Ahh, but who can blame them–nobody wants to see everyday, ordinary 'buppies' having drinks at a plush bar after work, or their drivers picking up their kids from school in a Range Rover and back to a 5 bedroom 2 car garage home, or college kids partying after exams or twenty somethings taking salsa classes on Tuesday and Fridays. Naw, thats not good TV...no tear jerking there.

    Who can blame them right. BTW, I happen to be second generation ghanaian...have been back thrice, so have my siblings and cousins born in the US and countless 'auntie' and 'uncles'. I have NEVER known anyone to have been bitten by an 'eye swelling' spider. What are the chances.....lol...I swear...you gotta love it.

    July 13, 2009 at 10:51 pm |
  15. Sharon

    This brings back so many memories of my visits to both castles in Elmina and Cape Coast. The visits evoked raw emotion particularly at the realization that I stand on the shoulders of ancestors who endured so much... They walked through the "Door of No Return"....I was fortunate enough to walk back through that door.

    Thanks Anderson for showing this to the world. My hope is that Africans of the Diaspora honor the ancestors and live their best lives...they suffered, they died, to make life better for us. May we never, ever forget.

    I pour libation to the ancestors

    July 13, 2009 at 10:51 pm |
  16. Melvin

    Hey Anderson Great Piece
    I'm a Black man in American that has been going to Ghana since 1993. Trying to get funding for projects to help develop Ghana is very difficult. Yet so much money is allocated for projects in Ghana and other African Countries. I would Like to know from President Obama, how can minority firms in America get funding for projects in Africa.
    Funding usually goes to white companies and organizations.

    I very happy President Obama and his family traveled to Ghana.

    July 13, 2009 at 10:50 pm |
  17. Sharon

    Anderson. a question for you?. What was your experience and reaction when you entered the castle and was told of what the slaves have been through in that dudgeon before they were shipped off to some unknown country to experience some more atrocities by the hands of some cruel human beings.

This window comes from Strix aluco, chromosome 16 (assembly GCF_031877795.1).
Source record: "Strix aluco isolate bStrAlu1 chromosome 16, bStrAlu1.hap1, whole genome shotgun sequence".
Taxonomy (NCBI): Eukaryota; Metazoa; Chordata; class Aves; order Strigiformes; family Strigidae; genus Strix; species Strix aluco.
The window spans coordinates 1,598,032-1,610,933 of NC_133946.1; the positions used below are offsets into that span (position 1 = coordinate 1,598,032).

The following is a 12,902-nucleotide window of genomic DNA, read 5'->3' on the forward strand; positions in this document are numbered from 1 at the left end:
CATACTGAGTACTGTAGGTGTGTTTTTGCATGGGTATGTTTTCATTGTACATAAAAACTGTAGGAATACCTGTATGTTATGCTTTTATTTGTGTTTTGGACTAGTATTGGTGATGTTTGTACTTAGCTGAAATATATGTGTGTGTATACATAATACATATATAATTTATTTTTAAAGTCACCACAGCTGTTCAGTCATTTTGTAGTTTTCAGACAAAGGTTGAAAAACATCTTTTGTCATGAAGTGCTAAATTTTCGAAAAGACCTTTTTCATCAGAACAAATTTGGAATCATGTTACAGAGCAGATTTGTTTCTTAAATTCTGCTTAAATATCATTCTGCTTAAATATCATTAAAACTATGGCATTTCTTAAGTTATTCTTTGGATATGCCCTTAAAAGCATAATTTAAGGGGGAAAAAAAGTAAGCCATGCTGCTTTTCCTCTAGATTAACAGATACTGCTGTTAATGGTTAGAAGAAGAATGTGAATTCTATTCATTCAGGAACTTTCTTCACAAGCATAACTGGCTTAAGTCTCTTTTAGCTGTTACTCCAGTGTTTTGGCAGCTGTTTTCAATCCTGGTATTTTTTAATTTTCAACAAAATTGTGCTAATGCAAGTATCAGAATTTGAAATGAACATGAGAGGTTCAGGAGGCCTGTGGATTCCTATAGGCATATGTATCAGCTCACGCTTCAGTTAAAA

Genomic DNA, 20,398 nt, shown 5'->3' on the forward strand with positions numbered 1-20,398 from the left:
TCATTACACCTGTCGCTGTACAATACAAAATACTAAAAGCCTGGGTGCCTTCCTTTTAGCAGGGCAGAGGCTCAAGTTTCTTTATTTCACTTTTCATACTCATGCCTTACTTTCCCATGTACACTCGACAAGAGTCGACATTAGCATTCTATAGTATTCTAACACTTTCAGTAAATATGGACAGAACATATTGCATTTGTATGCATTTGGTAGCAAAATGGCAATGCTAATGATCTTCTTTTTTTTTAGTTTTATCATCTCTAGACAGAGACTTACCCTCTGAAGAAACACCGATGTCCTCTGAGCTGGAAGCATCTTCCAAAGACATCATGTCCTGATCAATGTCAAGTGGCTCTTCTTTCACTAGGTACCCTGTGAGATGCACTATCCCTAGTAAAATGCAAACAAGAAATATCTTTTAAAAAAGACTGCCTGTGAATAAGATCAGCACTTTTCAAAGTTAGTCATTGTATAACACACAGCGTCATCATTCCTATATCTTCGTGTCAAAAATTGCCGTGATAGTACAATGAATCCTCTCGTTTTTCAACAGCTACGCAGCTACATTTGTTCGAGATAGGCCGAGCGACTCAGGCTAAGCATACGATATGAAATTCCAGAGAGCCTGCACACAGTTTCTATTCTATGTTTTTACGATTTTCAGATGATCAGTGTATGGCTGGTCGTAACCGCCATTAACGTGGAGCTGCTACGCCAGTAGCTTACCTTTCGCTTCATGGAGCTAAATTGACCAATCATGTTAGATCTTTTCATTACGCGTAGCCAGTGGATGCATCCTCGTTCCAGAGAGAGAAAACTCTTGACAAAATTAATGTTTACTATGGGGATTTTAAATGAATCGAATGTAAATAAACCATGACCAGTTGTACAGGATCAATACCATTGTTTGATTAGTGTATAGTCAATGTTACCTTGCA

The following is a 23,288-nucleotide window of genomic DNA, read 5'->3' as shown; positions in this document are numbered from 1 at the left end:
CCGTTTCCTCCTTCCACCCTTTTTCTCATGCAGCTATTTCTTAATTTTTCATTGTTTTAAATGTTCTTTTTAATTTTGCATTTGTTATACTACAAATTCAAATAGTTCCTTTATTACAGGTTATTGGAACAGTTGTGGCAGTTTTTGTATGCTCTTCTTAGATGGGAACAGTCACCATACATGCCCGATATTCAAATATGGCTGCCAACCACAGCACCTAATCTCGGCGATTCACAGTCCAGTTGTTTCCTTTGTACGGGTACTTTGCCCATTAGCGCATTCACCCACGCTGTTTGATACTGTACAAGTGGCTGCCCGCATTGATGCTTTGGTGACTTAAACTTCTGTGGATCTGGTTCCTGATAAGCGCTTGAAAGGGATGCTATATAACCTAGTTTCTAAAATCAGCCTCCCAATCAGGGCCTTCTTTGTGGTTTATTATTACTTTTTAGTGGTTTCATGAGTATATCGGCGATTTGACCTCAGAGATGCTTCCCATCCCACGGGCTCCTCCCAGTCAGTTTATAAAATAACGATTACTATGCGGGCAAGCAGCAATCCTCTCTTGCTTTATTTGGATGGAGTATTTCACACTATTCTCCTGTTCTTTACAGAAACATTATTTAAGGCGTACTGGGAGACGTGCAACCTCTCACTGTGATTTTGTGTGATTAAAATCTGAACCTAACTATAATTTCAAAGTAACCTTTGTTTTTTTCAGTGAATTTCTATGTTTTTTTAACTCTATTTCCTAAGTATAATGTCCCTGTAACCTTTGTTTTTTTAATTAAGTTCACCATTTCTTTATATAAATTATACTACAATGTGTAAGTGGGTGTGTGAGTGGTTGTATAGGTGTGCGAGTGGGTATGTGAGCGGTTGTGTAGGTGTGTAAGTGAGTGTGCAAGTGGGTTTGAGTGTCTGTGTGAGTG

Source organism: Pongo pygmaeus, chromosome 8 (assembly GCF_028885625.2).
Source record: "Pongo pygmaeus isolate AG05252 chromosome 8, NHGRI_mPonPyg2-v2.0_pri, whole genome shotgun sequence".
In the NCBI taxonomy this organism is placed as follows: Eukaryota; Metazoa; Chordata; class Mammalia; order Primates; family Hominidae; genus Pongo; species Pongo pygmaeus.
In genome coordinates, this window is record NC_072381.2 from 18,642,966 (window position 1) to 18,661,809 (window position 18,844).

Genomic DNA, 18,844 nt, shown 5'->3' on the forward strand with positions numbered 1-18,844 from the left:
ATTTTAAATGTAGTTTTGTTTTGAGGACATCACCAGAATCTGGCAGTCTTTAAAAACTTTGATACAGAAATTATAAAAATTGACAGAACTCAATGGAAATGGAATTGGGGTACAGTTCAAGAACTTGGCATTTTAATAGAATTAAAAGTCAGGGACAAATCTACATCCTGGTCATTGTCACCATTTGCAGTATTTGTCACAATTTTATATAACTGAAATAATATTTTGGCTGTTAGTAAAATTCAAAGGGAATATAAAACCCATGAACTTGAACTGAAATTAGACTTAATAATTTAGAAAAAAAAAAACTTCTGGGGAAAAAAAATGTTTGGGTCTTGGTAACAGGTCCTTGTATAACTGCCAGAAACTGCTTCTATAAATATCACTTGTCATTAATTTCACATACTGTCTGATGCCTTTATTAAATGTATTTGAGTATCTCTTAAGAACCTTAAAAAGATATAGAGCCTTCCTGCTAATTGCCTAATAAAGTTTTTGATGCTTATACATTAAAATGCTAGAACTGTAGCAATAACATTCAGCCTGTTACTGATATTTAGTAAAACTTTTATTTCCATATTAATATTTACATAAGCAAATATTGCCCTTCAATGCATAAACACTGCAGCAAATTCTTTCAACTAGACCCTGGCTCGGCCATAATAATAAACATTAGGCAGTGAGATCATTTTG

As for me,,just looking at that castle makes me sad .

    July 13, 2009 at 10:49 pm |
  18. Evelyn De Vane, Ph.D

    Monday, July 13, 2009@10:36pmEDT

    Dear Anderson Cooper,

    Tonight's aired interview with President Obama was most interesting. I ask that you and other CNN anchor/reporters, reporting on the President's visit to Ghana, give the correct name for the Castle, located at Cape Coast, The correct name is ELMINA CASTLE. I have visited this castle on several occasions....each time experiencing deep emotion. I hold the distinct honor of being the first African-American to earn the Ph.D degree in African Studies from the University of Ghana, at LEGON. I am so glad that you had the opportunity to visit Ghana, and Elmina Castle.

    July 13, 2009 at 10:49 pm |
  19. Irvinder Babra

    Good walk with the President Obama in Accra. And your interview was a simple, mediocre one, nothing spectacular. Still good enough to highlight Ghana in Africa. I would done a better job!

    July 13, 2009 at 10:43 pm |
  20. Stephen, Maine

    I hope this visit will Africa(Ghana) a better image in the world. I was happy to see Obama in Ghana. He has shown to the globe how far GHANA has gone in Democratic governace. God BLESS US and GHANA.

    July 13, 2009 at 10:38 pm |
  21. Lenn/Sedona, AZ

    7:30PM PST

    Anderson, I love your show. You go to interesting places. Thank you
    for your special with the President. Why were you wearing a suit at
    the Castle. The President looked more comfortable than you did, but
    you looked nice. Thanks again!

    July 13, 2009 at 10:33 pm |
  22. Therese

    I can't find the site for Anderson's tweets from Ghana. If something going to be mentioned on air then please make it transparent or provide a search possibility. There is no such search available that I could find either. Thanks

    July 13, 2009 at 10:27 pm |
  23. steve

    Your portrayal of Ghanaian in the Images you selectively showed continued the very stereotype the western media had used for too long to show Africa as a dark continent.
    You are wrong. What happened to the corporate world in Ghana with all the best of life .what about the picture of students in higher institution.
    what about the lush and wealthy neighborhood .
    Where is the picture of the industrial complexes, first class banking system some of them owned and managed by Nigerian consortium.
    Until this pattern changes, we would always see this type of coverage for what it is. Western media long history of intellectual dishonesty on everything Africa.

    July 13, 2009 at 10:23 pm |
  24. Madeline Sanders

    Anderson: I'm ecstatic about President Obama taking the trip to Ghana. Although focusing on the fact that the country has a democratic government, it was important for the US in particular & the world in general to be reminded of the most horrible crimes perpetrated against a race of people (i.e. Africans) - Today, too many African Americans still suffer from the vestiges of slavery - I'm thinking of reconnecting w/an African & African-American group that focused on the African Holocaust - we can certainly take a page from our Jewish brothers & sisters - knowing our history - the slave experience - and all of its brutality is critical to our healing as a race - then and only then will we be able to advance our masses economically and educationally - shoving slavery in America can no longer be acceptable - I look forward to watching your story - you're a terrific reporter - very thorough and insightful and you provide balance